The DOJ says, “Financial disclosure reports are used to identify potential or actual conflicts of interest. If the person charged with reviewing an employee’s report finds a conflict, he should impose a remedy immediately.” Its guidance says, “Employees should always seek the advice of an ethics official when contemplating any action that may be covered by the rules.”
Paul Kamenar, a Washington, D.C., public policy lawyer experienced in executive branch ethics and disclosure laws, said, “Based on my reading of the regulations and disclosure guide accompanying the form, he failed to disclose the source of his wife’s income on line 4 by not including the ‘name of the employer.’”
“The law provides that whoever ‘knowingly and willfully’ fails to file information required to be filed on this report faces civil penalties up to $50,000 and possible criminal penalties up to one year in prison under the disclosure law and possibly up to five years in prison under 18 USC 1001,” he said. “Since he lists her income type as ‘salary’ as opposed to line 1 where he describes her other income as ‘consulting fees’ as an ‘independent contractor’ it’s clear that she was employed by a company that should have been identified by name.”
“And even with respect to her ‘independent contractor’ listing, it appears incomplete by not describing what kind of services were provided. Both these omissions do not give the reviewing official sufficient information to determine whether there is a conflict,” Kamenar added.
Ohr also did not get a conflict of interest waiver from his supervisors, suggesting that he may not have explained to anyone the true source of the income and how it intersected with his official involvement in the case, nor did he have approval.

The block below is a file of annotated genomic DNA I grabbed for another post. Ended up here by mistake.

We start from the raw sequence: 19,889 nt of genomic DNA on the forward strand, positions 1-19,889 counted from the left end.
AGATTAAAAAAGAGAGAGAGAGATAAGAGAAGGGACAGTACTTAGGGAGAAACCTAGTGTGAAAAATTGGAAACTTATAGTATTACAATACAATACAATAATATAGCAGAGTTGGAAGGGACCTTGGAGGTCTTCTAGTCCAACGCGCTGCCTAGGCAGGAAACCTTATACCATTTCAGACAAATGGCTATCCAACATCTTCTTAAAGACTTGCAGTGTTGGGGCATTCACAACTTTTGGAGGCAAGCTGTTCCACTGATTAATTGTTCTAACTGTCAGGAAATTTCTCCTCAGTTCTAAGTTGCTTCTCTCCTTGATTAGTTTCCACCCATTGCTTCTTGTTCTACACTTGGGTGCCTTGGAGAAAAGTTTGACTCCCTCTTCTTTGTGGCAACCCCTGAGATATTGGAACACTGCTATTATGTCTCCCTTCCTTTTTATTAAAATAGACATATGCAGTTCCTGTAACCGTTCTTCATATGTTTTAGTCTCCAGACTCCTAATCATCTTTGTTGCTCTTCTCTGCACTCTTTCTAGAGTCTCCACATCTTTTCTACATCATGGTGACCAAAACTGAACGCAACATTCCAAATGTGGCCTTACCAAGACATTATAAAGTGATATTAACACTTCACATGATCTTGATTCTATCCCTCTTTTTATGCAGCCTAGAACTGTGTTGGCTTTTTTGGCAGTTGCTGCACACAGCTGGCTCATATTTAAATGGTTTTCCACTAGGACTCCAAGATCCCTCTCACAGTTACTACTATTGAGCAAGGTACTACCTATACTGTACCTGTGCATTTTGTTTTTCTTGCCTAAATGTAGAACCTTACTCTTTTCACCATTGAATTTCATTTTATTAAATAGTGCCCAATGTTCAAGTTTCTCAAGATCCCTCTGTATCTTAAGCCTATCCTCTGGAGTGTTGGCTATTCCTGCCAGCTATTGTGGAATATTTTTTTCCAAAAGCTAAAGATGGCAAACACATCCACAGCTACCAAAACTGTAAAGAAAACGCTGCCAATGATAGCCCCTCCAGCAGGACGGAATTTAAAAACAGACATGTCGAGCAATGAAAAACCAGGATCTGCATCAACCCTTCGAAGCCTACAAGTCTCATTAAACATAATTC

If a potential conflict is disclosed and explained to supervisors, a government agency can grant a conflict of interest waiver, known as a 208(b) waiver. In response to a records request, officials told TheDCNF, “There are no … waivers for this filer.”
Scott Amey, general counsel of the Project on Government Oversight, said “he couldn’t get a waiver for that. That would have required outright refusal.” Making it potentially even worse than failing to recuse, Ohr’s pressing the Trump case appears to be something he decided to do on his own, rather than something assigned to him.
Bruce Ohr was demoted from his DOJ position shortly after the company’s founder acknowledged in a Nov. 14, 2017, interview with the House Intelligence Committee that he had met with him. Fox News reported in December that Ohr had concealed his meetings with the firm from his supervisors.
The form says, “[F]alsification of information required to be filed by section 102 of the [Ethics in Government Act of 1978] may also subject you to criminal prosecution” as well as “civil monetary penalty and to disciplinary action by your employing agency.”
The lack of disclosure is the latest of several examples of people apparently trying to conceal the financial relationship that Fusion GPS, which was funded by the DNC, had with the family of the DOJ official.
In Fusion GPS founder Simpson’s November House interview, he conspicuously omitted his relationship with Nellie Ohr, painting Bruce Ohr as someone who he was connected to independently. Investigators said, “You’ve never heard from anyone in the U.S. Government in relation to those matters, either the FBI or the Department of Justice?”
“I was asked to provide some information … by a prosecutor named Bruce Ohr,” he said.
Investigators said, “Did Mr. Ohr reach out to you?”
“It was someone that Chris Steele knows … and I met Bruce too through organized crime conferences or something like that … Chris told me that he had been talking to Bruce … and that Bruce wanted more information, and suggested that I speak with Bruce,” Simpson said.
Simpson also said his firm was not affiliated with any Russian speakers, even though Nellie Ohr appears to speak the language.
In addition to meeting with Simpson, Ohr also met with Steele before the election.
In an earlier Aug. 22, 2017, interview with the Senate Judiciary Committee, Simpson didn’t mention either of the Ohrs by name. He said he had not met with any FBI officials about the matter, without noting his contact with the DOJ official.
Simpson suggested in court records on Dec. 12, 2017, that the only way government investigators could have found out about Nellie Ohr’s relationship with the company was through its bank records. “Bank records reflect that Fusion contracted with Nellie Ohr, a former government official expert in Russian matters, to help our company with its research and analysis of Mr. Trump. I am not aware of any other sources from which the committee or the media could have learned of this information,” he said.